The big day is here, and no matter how ready you think you are, chances are, you aren’t!! Have you thought about how to deal with exhaustion? Distractions? Unforeseen obstacles? What about the fact that the WHOLE neighborhood is watching?
Here are 3 tips that might come in handy and might help save your sanity on moving day.
#1: Anticipate Distraction!
Some of the distractions will come from the new neighbors. You’re just trying to unload the moving truck but the neighbors won’t offer to carry anything, they just have questions! ~ what did you pay for the house? are you making any changes? do you have children and want to join a playgroup? Be ready, have your answers rehearsed. The best answer may be “I’d love to chat but can we do this a bit later, maybe tomorrow when the truck is emptied?”
#2: Fight Exhaustion!
The physical and mental stress of moving out of the old home and into the new one, even if you have lots of help, will disrupt your routines. Fast-food and junk food may seem like an easy fix, but you really need more substance to be continually refreshed and recharged during the moving process. Stock up on healthy snacks, bottles of water and energy drinks. And don’t try to do it all at once ~ there is plenty of time to unpack the boxes after the big furniture is in the next day after you’re refreshed and rested.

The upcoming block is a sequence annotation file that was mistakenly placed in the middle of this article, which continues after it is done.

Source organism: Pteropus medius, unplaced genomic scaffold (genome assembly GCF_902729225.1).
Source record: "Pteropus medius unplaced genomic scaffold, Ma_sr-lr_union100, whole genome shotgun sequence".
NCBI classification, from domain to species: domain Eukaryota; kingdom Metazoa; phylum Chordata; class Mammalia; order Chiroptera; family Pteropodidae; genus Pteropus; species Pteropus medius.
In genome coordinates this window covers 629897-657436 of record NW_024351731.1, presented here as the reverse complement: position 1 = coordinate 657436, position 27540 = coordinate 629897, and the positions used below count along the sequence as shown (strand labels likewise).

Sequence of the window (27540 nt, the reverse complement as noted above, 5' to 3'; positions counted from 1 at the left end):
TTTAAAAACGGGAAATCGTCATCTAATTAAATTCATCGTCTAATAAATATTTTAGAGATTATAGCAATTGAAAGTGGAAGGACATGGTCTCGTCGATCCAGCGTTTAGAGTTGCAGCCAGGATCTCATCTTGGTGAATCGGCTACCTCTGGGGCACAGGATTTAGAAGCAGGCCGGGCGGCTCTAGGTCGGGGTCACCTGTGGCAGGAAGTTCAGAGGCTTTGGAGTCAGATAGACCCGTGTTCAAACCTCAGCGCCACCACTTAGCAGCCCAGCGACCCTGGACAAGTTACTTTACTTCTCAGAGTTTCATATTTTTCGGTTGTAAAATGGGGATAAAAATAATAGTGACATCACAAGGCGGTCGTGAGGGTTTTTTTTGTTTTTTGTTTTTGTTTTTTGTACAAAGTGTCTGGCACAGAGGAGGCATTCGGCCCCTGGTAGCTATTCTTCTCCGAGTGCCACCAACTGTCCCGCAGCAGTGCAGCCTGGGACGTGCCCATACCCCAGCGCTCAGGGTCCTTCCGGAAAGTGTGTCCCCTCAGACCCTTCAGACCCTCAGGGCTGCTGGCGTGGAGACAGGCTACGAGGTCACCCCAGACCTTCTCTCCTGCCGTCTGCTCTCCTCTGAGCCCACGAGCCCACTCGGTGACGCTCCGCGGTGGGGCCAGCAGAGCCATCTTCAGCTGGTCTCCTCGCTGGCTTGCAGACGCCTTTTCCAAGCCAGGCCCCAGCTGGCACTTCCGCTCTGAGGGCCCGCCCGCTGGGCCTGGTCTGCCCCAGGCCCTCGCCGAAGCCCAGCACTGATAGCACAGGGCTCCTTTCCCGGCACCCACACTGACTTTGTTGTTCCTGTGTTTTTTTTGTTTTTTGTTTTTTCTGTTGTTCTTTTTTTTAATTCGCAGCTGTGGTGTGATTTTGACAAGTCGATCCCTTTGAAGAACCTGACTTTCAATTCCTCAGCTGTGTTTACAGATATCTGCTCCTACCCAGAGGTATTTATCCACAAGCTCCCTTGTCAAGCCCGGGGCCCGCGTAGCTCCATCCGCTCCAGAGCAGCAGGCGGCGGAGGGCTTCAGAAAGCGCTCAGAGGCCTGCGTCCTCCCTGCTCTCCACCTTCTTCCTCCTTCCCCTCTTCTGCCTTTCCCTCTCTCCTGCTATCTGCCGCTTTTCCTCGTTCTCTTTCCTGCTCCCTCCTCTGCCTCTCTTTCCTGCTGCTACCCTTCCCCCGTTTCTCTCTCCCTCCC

If you prepare for the worst, you won’t be surprised by some common moving day problems…the couch won’t fit through the door (measure furniture and doorways prior to the big day)…the cable and internet can’t be hooked up for 2 weeks (call the cable company 2 weeks prior to the move and schedule a set up for the day after the move)…the moving truck can’t fit in the driveway (make sure there is a clear path for the movers especially if there is snow or ice on the ground).